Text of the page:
Religious & Spiritual Eastern Philosophy
What is Eastern philosophy? Simply stated, it is the quest to move forward along a spiritual path, alleviating suffering and distress. Rather than diverging into separate streams, these different systems flow in the same riverbed. In this article, we will discuss the philosophy of Eastern thought, and its relation to human reasoning in search of peace and prosperity. Its roots are deeply rooted in ancient Eastern thought, and it has been used for centuries to inform Western thought.
The Menssen-Sullivan proposal for religious and spiritual eastern philosophy suggests that philosophers should bolster their critical assessment of general positions while taking specific data into account. For example, philosophers of religion should consider the problem of evil in terms of theological positions on redemption and ostensible revelations. This new approach might not be ideal, but it is more accurate than previous efforts. And the proposal may have important implications for western philosophy, especially Christian philosophy.
The Menssen-Sullivan proposal for religious & social eastern philosophy aims to redress this problem by considering different aspects of religion and its historical and social context. While Hick's proposal has its critics, it could potentially accommodate diverse communities. Hick's work has been around since the early 1980s, and it has advanced philosophy of religion, bringing attention to social and historical contexts.
Heidegger's attempt to turn eastwards
For Heidegger, the conflict in his early work was not between Christ and the world, the flesh, or the devil, but between liberalism and Marxism, which he regarded as products of World Judaism and German National Socialism. Heidegger's later philosophy may be seen as an attempt to turn eastwards and a reaction to the crisis of Western civilization.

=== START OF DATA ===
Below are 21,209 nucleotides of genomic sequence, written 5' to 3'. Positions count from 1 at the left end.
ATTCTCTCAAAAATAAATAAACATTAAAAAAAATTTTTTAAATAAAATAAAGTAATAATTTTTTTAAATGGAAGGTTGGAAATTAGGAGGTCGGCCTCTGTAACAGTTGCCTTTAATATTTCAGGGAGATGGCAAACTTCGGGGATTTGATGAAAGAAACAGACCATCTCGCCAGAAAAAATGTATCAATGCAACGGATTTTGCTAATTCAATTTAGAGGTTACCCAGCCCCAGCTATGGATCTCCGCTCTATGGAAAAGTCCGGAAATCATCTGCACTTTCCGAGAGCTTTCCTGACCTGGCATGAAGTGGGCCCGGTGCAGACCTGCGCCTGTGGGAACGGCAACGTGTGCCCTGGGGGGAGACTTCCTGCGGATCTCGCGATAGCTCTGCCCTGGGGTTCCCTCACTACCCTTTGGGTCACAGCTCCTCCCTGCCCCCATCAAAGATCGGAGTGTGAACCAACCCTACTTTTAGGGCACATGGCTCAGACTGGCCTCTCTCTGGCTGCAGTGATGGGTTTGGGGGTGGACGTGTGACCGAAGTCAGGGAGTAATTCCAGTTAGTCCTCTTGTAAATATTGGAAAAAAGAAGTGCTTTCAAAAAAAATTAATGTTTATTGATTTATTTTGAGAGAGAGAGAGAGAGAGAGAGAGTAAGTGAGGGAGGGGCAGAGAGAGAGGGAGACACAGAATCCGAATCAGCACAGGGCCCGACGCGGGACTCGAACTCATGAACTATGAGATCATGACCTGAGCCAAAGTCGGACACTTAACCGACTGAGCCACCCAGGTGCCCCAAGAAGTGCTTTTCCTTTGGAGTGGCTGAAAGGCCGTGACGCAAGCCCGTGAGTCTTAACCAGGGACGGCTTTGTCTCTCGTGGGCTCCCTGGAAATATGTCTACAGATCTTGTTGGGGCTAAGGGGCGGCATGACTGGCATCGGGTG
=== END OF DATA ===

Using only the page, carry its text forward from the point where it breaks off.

Heidegger's existentialism was hamstrung by stubborn secularism, which prevented him from seeing salvation or the transcendent. His existentialism later took on a nihilistic tone in the hands of Sartre, which caused it to become morally corrosive in the Christian West. So, Heidegger's attempt to turn eastwards in religious & spiritual eastern philosophy has a mixed legacy.
The late Heidegger worked on his idea of human thought, in part addressing the limitations of science. He sought to understand the human mind and experience, and to find true meaning. For Heidegger, this meant looking beyond the crowd and into the depths of human experience. He reflected that poetry reveals Dasein, the human soul, and makes the world a dwelling place for humans.
For Heidegger, transcendence was the condition of being-in-the-world. But it was impossible to grasp it without reference to God, which was the reason for his disavowing of the deus absconditus (the deity outside the world). Thus, he rejected faith and abstract belief. The attempt to turn eastwards in religious & spiritual eastern philosophy was a step in the right direction for Heidegger.
Schopenhauer's synthesis of Hinduism and Buddhism with Western thought
Arthur Schopenhauer merged Hinduism and Buddhism with Western thought. He wrote "Die welt als wille und vorstellung" (1819), referring to Hindu scriptures like the Upanishads and the Bhagavad Gita and noting that Buddhism brimmed with Indian ideas and preeminence over other systems. Schopenhauer had studied Hinduism and Buddhism since his youth, and even believed that the New Testament had Indian roots, and that Jesus had learned Egyptian wisdom.
A second volume was published in 1844, and compared Vedanta philosophy to esoteric texts and writings by the alchemist Raymond Lull, the quiet mystic Jeanne-Marie Guyon, and various Sufi teachings. Richard Wagner, who lived in exile in Switzerland, discovered this work and became interested in Buddhism. It was the beginning of a lifelong interest for Wagner.